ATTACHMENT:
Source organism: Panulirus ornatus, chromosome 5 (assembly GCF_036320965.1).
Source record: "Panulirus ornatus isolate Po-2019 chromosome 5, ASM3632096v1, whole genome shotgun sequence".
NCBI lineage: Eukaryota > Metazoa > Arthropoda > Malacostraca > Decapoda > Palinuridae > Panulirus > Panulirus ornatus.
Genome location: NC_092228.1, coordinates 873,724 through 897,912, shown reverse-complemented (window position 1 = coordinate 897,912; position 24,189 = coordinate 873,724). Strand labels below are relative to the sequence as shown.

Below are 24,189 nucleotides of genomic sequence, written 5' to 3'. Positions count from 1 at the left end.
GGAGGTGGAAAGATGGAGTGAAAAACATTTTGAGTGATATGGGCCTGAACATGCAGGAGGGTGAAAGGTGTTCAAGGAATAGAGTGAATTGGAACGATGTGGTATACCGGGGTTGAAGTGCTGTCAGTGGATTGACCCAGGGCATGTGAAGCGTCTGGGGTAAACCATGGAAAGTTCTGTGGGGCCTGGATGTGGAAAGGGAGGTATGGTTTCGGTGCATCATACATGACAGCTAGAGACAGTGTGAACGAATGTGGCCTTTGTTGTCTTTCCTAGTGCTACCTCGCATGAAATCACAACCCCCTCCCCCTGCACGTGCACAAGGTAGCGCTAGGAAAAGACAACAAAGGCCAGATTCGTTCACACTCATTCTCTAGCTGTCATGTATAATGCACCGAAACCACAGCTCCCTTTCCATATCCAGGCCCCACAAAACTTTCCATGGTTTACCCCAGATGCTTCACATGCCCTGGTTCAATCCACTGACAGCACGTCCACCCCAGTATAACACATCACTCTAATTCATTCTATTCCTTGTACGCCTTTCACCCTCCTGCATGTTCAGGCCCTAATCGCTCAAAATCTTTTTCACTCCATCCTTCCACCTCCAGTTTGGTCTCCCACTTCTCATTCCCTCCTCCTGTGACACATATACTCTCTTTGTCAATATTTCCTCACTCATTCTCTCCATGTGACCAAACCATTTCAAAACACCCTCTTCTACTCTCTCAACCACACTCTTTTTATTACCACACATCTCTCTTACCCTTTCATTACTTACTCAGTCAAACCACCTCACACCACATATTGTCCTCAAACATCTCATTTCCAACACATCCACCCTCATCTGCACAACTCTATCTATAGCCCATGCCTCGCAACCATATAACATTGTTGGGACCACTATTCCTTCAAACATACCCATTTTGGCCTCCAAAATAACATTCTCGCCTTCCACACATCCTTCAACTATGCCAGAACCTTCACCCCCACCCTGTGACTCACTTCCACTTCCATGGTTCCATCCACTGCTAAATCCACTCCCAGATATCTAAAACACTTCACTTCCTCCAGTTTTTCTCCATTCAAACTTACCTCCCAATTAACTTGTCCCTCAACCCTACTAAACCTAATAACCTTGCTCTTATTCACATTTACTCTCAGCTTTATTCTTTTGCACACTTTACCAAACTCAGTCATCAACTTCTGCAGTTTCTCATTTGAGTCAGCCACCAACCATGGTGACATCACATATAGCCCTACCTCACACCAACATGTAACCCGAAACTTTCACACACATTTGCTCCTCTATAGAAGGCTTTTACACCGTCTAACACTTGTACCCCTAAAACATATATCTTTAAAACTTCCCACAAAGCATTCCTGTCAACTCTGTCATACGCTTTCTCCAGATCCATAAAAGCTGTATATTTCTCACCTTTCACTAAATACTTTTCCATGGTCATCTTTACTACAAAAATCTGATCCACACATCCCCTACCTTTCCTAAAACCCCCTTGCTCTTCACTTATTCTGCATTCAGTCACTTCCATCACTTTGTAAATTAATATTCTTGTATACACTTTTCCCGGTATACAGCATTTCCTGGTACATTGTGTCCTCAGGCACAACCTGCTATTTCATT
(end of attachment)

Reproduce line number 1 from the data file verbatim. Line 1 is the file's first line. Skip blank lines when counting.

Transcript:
Source organism: Panulirus ornatus, chromosome 5 (assembly GCF_036320965.1).